NEWS FLASH: There is an ATC SWAP being organised with PaperCraftCentral readers! Scroll down to the information about how to join the swap by May 31st, 2018.
"Artist Trading Cards (or ATCs) are miniature works of art about the same size as baseball cards and thin enough to fit inside standard card-collector pockets, sleeves or sheets. The ATC movement developed out of the mail art movement and has its origin in Switzerland. The cards are usually traded or exchanged rather than sold".
These little treasures are miniature works of art that are swapped between papercrafters. They can be made with any artistic technique or materials, but there is one rule:
They need to be the size of a baseball card, or 2.5" X 3.5" (64 X 89mm). This is practically the only hard and fast rule.
It doesn't matter if you orient your artwork as landscape or portrait, as long as it is made with care and is the right size.
If you are an Artist Trading Card Artist, beginner or expert or anywhere in between, I would love to see some of your work. Just scroll down to the bottom of this page to find a place where you can upload a picture and tell me something about your way of making them.
These cards are usually not sold but traded between artists. This can be done in person such as at
conventions or even at casual meetings between crafters, but these days it is also common to trade with people you get to know on the Internet in organised swaps.
The idea is to make an original piece of artwork. Often there will only be one of a kind. If there is only one card made in a particular way, it is called an original. If you make sets of identical artwork, that is called an edition and you need to number each card in the edition, (1/10, 2/10 etc). You should also number those that have been made in a usually limited series where you have made a number of different cards based on a theme.
Many cards have a title as swap coordinators often set themes for each series of swaps. For example, you may be asked to create a series with faces on them, or one about old time actors, or contemporary singers, or about a mood or emotion like love. The themes for making Artist Trading Cards are endless.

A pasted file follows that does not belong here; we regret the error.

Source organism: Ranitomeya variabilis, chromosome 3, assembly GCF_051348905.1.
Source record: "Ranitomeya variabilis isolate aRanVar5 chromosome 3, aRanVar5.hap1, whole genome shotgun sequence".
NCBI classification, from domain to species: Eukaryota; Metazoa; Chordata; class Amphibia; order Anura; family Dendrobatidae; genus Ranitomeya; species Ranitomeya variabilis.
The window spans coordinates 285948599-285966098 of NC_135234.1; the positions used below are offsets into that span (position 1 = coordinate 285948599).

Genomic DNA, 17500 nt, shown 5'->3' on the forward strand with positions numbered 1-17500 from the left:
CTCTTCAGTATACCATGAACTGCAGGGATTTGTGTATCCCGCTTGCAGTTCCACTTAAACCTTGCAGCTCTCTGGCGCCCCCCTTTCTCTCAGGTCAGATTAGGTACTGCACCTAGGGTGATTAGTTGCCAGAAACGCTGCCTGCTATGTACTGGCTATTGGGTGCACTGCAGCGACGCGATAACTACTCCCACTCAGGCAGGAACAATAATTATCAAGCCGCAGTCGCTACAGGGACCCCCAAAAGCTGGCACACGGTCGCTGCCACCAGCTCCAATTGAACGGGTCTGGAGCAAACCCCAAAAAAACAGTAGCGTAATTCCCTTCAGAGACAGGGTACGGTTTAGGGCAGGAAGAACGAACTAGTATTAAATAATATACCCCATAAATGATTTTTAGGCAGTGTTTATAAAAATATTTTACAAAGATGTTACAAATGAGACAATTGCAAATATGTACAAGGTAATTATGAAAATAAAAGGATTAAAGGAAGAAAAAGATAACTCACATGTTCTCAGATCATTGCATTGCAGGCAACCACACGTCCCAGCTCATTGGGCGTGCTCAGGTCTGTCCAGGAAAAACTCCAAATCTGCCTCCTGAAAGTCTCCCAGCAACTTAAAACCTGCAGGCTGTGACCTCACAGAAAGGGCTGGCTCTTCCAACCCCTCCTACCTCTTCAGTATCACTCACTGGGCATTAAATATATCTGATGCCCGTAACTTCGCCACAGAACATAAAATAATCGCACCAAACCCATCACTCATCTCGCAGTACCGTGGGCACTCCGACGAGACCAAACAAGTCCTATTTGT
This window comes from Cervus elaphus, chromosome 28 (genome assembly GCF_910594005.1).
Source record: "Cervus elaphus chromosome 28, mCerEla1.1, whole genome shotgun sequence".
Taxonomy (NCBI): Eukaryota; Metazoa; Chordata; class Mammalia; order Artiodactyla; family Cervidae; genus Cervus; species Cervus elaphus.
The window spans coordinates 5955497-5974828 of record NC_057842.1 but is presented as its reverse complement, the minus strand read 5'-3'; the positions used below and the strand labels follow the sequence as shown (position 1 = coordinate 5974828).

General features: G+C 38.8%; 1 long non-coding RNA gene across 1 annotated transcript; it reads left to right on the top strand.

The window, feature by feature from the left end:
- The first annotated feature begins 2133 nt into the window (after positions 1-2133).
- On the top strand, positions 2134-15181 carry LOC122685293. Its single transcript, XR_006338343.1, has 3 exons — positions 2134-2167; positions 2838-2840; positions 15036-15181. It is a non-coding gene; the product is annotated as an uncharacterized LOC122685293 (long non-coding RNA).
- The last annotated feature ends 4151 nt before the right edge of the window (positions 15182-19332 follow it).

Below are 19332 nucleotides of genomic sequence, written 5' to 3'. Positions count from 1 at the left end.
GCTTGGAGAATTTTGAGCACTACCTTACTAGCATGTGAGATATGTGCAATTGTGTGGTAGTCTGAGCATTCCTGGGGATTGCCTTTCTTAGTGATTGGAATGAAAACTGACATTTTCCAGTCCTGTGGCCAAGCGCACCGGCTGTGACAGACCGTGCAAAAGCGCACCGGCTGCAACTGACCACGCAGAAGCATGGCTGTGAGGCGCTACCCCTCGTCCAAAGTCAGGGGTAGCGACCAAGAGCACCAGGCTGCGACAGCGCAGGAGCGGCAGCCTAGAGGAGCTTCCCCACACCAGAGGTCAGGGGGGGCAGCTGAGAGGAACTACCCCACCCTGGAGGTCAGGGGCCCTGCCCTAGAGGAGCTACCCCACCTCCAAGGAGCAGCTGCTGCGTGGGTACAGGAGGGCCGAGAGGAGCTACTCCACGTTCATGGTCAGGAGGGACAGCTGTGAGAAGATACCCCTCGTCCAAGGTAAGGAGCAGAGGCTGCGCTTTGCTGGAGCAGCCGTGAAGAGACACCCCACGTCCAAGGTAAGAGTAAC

People who make these little cards usually sign and date the back. You can purchase special rubber stamps that you can use to put on the back of your cards with your contact details. but just writing your details is also fine. Some people include their email addresses or postal addresses or their blog URL.
If you are mailing your artwork, you can purchase little plastic sleeves to slip them into and protect what you have made. Or you can make your own envelopes or wrappers for them.
Professional artists sometimes make these little cards to use as their own business cards and write something about themselves and their work on the back. Their artwork is immediately in someone's hands this way.
If you want to join in the fun of making and swapping ATCs and you acquire a collection of them, what can you do with them? Here are some ideas for you:
I hope you give ATCs a go and have a wonderful time creating and sharing! You can really widen your circle of crafting friends this way AND gain a source of wonderful inspiration for your art work.
More Examples For You:
A great forum that organises regular challenges and swaps is Rubberstampchat. See if you like what is happening there and join in, especially if you are a resident of the USA.
If you would like to organise a swap with other PaperCraftCentral
readers, there is a sign-up happening now till July 21st, 2018. It is being requested by Tink from NSW in Australia, so do join especially if you are a resident of Australia. Contact Me to sign up.
When signing up, please give me your name, email address and mailing address for the swap. I will not publish those details here. I will let you know how many to make and where to send your completed swaps, and the deadline for them to be completed.
It would be great if the supplies used in the swaps could mainly be Stampin' Up! ones.
Thanks for taking part!
Do you have a piece of altered art you have created? I'd love to see it.
Click below to see contributions from other visitors to this page...
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